February 16, 2003
Will the budget crunch lead to casinos?

And here we go again on another well-worn subject. With the budget crisis and the doctrinal unwillingness to examine the state's revenue streams, a bill to legalize casinos is once more making its way through the Lege. The difference is that now more people are considering it:

While most legislators publicly hold the same stance on gambling, privately they share doubts about the governor's plan to resolve the budget crisis without finding new revenue sources.

Recently, a spokesman for Lt. Gov. David Dewhurst, when asked about the chances of a casino bill reaching the Senate floor, said it was unlikely, but added that the climate may change in the coming months.

"You never say never in politics," said Tom Rodgers, spokesman for the Alabama-Coushatta tribe of Texas, which is lobbying to revive casino gambling on tribal land in the state.

"There will come a point where the citizens of Texas may not be able to support such difficult spending decisions and they will have to look at the revenue side," he said.

The arguments for casino gambling are roughly the same as those that led to the creation of the state Lottery in the early 90s, the last time we had a budget crisis. Basically, the argument goes, other states have casinos/lotteries, and Texans want to play casino games/buy lottery tickets, so why should that money leave the state?

I don't have a problem with the concept of legalized gambling. I'm sufficiently libertarian for that. I do have a problem with the state coming to depend on revenue gleaned from gambling. For one thing, as we've seen with the Lottery, it's not a particularly dependable source of revenue. For another, it's mostly just another way to squeeze money from lower income folks.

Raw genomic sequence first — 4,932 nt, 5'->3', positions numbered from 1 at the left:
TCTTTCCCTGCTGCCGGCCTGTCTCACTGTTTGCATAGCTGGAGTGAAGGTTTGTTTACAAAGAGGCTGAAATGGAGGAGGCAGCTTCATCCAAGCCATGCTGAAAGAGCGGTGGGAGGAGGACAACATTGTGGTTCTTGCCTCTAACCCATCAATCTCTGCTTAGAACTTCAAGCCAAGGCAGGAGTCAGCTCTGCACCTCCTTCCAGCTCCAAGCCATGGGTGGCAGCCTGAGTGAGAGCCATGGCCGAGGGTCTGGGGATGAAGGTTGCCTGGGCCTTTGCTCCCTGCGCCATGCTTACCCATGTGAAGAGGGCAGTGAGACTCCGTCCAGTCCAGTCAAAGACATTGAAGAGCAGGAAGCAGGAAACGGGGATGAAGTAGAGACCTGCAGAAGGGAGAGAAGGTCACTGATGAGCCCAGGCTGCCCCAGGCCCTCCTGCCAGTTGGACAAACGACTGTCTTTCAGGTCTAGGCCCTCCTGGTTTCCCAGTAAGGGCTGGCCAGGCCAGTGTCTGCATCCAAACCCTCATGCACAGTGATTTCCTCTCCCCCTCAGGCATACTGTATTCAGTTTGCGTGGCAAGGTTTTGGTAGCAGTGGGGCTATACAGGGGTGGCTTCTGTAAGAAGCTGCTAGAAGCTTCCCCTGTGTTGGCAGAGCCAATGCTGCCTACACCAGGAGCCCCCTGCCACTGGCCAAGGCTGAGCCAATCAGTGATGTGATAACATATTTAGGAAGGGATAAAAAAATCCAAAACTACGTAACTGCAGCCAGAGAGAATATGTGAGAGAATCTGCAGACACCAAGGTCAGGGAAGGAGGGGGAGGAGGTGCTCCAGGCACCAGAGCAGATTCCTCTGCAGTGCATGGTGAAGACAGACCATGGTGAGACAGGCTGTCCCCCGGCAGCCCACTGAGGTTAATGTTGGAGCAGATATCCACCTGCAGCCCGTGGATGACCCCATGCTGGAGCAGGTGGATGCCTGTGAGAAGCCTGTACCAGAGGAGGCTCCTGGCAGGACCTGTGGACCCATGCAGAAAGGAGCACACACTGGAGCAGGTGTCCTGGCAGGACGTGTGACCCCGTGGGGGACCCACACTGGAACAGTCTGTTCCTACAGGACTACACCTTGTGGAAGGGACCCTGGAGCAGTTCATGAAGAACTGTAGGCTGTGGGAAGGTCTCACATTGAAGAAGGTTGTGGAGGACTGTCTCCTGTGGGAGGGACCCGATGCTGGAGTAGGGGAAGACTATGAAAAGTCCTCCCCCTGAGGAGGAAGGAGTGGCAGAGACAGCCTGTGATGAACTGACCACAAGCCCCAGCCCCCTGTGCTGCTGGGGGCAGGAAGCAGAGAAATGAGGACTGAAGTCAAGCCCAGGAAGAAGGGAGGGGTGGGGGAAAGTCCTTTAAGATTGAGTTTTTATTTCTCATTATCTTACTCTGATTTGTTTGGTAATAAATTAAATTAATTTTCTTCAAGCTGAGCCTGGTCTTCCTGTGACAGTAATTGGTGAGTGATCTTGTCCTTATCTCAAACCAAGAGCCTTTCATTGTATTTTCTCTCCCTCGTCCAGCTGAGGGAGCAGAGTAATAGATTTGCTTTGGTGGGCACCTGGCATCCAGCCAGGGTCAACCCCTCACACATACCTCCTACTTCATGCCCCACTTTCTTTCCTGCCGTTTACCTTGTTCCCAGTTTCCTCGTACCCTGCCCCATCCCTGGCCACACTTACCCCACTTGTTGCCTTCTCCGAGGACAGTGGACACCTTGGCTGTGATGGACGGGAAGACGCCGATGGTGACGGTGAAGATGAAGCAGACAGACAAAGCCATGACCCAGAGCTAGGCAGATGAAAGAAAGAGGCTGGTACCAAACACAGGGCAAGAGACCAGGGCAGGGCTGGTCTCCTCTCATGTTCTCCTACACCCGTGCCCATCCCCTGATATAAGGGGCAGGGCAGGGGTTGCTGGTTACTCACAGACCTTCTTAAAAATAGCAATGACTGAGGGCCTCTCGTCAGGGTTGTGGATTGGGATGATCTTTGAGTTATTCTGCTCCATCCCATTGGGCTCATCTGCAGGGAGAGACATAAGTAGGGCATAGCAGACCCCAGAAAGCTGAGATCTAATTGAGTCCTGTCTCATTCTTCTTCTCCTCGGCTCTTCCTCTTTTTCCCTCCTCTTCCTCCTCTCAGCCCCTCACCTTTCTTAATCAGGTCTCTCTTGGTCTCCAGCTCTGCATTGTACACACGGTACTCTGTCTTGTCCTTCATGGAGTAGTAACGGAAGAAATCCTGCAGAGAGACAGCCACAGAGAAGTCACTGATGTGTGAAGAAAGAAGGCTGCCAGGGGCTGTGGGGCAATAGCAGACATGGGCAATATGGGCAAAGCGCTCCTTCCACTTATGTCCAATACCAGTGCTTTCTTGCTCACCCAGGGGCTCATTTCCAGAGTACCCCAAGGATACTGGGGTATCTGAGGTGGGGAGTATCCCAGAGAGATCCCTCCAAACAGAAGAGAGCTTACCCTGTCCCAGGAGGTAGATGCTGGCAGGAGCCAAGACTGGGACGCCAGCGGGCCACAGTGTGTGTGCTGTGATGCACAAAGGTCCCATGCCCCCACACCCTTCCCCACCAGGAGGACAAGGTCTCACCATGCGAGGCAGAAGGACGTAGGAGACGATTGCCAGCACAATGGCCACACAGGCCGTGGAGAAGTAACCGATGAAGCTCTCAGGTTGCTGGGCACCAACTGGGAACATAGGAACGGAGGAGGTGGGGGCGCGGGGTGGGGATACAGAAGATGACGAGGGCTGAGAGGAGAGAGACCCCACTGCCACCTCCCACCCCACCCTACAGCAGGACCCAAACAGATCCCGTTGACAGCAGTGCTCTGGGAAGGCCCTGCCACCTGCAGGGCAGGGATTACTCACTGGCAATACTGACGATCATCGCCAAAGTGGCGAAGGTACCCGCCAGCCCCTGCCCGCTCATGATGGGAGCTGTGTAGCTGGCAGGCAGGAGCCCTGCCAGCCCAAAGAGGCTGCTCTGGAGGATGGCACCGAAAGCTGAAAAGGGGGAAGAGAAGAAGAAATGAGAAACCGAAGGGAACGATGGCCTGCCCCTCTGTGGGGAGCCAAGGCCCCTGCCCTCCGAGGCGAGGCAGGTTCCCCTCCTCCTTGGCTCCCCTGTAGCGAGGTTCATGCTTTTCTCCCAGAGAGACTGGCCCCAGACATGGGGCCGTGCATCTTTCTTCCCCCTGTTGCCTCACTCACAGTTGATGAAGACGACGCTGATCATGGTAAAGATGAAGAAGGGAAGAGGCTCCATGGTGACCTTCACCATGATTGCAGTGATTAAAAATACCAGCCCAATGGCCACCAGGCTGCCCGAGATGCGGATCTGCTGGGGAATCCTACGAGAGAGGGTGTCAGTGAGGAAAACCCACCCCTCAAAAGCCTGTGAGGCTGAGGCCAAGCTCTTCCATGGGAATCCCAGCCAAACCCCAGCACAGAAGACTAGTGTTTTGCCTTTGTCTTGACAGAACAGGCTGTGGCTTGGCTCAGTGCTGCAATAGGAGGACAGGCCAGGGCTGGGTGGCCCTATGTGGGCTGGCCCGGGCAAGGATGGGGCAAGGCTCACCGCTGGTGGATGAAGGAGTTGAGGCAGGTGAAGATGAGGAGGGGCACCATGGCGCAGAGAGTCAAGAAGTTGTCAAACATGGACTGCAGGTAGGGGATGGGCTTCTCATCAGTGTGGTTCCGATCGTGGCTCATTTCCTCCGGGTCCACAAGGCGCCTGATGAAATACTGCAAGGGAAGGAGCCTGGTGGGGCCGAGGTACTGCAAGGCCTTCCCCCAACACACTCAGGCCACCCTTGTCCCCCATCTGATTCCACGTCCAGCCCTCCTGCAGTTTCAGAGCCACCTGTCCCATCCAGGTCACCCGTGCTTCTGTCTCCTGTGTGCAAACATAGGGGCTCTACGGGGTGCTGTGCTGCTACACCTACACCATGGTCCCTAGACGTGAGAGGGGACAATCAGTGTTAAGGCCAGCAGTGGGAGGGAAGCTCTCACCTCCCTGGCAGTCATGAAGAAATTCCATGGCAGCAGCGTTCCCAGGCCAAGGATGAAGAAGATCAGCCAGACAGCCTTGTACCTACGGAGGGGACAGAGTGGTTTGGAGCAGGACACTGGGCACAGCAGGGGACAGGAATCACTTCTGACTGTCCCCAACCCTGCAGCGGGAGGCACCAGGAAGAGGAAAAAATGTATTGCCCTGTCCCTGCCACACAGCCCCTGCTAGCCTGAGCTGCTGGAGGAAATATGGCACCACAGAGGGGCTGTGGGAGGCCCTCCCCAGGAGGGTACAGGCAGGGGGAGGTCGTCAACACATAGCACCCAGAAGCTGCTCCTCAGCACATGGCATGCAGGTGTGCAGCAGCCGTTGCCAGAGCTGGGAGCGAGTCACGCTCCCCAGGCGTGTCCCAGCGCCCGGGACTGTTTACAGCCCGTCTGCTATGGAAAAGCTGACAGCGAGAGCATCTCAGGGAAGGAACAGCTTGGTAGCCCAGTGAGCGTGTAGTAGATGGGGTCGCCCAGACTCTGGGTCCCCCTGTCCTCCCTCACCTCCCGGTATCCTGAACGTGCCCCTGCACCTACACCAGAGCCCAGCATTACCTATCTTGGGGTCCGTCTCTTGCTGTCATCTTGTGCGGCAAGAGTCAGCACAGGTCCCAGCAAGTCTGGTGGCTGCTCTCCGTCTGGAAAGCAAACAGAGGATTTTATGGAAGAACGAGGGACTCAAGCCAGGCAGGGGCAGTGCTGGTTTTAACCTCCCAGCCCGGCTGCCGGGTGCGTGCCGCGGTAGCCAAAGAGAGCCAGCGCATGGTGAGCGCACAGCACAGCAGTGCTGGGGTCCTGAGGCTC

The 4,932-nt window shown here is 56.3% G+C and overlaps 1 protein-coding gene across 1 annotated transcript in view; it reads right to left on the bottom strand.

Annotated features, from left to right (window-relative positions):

I do wonder just how much extra money will be gained by allowing casinos. From what I can tell, people who cross into Louisiana to gamble do so as part of a vacation or day trip. Will those people really prefer to drive to the Astrodome to drop their change into the one-armed bandits? In other words, are casinos a lure because they're destinations, or because they're where you go to scratch your urge to gamble? Has anyone done a study on this? (Answer: Yes, there's been a study done. Read more here.)

If it turns out that people would make trips to the local casino part of their regular leisure routine, wouldn't that just be moving dollars around instead of adding them? I mean, I'd have to cut back or give up on other things if I were to add regular casino visits into my routine. Isn't that just going to mean that fewer of my dollars will be spent at other clubs, restaurants, whatever? There's a fair amount of evidence that this has been the case elsewhere, as well as evidence that casinos increase crime in their areas.

(It should be noted that Atlantic City is finally starting to see some of the promised benefits of casinos, and some other places have had fewer problems than anticipated. That all strikes me as rather faint praise, but take it as you will.)

I was skeptical about the promises made by pro-lottery forces in 1991 (anyone else remember how lottery money was supposed to go towards education?), and twleve years later I'm at least as skeptical of promises being made by pro-casino forces now. I don't see any good coming from this proposal, and I hope it dies in committee.

Posted by Charles Kuffner on February 16, 2003 to Budget ballyhoo | TrackBack

i do think it would be very good to have state owned casinos in the state let the people of texas vote on casinos ive ben to casinos inm louisiana and i do know some ritch texans

Posted by: jameslyle on October 28, 2003 4:57 AM